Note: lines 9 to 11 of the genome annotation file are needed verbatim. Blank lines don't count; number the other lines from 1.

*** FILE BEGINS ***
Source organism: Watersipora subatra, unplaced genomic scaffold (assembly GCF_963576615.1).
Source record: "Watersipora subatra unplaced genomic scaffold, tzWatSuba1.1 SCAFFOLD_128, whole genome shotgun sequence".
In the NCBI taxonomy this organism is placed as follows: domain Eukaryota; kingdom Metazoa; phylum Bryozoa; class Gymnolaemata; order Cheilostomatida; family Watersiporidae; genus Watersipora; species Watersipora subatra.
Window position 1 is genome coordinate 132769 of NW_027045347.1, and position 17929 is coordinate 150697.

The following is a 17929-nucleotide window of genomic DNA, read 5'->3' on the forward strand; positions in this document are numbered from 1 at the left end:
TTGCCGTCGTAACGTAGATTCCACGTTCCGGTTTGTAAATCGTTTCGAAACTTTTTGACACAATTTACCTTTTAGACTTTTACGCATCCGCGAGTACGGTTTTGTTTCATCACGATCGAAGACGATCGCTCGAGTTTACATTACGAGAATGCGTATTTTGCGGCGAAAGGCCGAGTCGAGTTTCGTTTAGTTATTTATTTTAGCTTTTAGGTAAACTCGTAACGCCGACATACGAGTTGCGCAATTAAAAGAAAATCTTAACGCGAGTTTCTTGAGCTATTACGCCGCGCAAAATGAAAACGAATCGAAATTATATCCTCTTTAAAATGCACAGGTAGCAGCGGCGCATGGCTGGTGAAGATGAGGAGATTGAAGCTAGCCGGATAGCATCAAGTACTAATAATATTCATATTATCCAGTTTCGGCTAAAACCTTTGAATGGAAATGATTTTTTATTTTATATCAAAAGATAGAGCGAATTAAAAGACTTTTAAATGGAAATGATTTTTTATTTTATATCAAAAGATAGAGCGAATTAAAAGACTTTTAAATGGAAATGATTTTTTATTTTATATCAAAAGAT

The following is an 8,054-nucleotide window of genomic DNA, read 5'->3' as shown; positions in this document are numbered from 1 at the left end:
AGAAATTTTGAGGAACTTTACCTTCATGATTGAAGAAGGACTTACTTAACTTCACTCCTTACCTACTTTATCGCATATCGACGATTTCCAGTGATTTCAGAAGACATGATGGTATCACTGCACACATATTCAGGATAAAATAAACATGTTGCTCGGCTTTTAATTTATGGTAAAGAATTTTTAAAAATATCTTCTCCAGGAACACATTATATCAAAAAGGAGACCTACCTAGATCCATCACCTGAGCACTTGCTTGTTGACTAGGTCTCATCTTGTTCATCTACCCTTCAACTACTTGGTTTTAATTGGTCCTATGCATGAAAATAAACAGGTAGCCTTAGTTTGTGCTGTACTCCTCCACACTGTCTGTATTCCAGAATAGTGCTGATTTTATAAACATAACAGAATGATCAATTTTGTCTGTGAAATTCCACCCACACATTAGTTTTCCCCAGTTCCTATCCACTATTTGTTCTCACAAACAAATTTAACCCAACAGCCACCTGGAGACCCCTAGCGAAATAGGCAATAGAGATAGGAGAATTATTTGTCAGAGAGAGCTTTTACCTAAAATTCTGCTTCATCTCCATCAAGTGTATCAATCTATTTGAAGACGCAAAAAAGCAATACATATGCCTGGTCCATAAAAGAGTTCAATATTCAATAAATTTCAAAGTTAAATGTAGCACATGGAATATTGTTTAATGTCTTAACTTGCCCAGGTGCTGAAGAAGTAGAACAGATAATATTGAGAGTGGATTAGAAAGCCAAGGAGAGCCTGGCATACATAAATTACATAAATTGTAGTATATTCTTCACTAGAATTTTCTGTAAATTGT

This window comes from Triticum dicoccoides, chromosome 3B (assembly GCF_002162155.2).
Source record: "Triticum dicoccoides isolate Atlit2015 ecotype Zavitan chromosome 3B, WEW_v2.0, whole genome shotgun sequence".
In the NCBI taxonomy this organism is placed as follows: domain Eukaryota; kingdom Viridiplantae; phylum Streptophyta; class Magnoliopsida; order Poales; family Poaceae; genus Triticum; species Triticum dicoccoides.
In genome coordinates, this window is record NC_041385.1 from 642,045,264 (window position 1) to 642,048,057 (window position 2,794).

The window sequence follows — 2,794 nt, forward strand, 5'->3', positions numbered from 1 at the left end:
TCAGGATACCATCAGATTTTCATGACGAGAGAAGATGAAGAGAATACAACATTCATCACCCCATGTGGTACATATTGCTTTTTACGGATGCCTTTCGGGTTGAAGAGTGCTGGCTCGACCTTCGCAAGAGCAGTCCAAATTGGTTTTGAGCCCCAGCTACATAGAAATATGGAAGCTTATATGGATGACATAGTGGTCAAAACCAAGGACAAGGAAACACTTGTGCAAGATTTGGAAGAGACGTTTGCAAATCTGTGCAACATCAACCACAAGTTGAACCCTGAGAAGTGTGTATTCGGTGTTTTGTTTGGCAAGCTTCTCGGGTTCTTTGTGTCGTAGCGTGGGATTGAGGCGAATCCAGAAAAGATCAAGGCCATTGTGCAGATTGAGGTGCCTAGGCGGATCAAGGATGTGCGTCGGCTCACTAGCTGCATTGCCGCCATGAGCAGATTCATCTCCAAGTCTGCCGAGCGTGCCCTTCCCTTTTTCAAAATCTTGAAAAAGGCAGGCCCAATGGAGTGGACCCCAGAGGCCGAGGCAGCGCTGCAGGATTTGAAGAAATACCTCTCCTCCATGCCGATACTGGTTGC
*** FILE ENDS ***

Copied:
This window comes from Triticum dicoccoides, chromosome 3B (assembly GCF_002162155.2).
Source record: "Triticum dicoccoides isolate Atlit2015 ecotype Zavitan chromosome 3B, WEW_v2.0, whole genome shotgun sequence".
In the NCBI taxonomy this organism is placed as follows: domain Eukaryota; kingdom Viridiplantae; phylum Streptophyta; class Magnoliopsida; order Poales; family Poaceae; genus Triticum; species Triticum dicoccoides.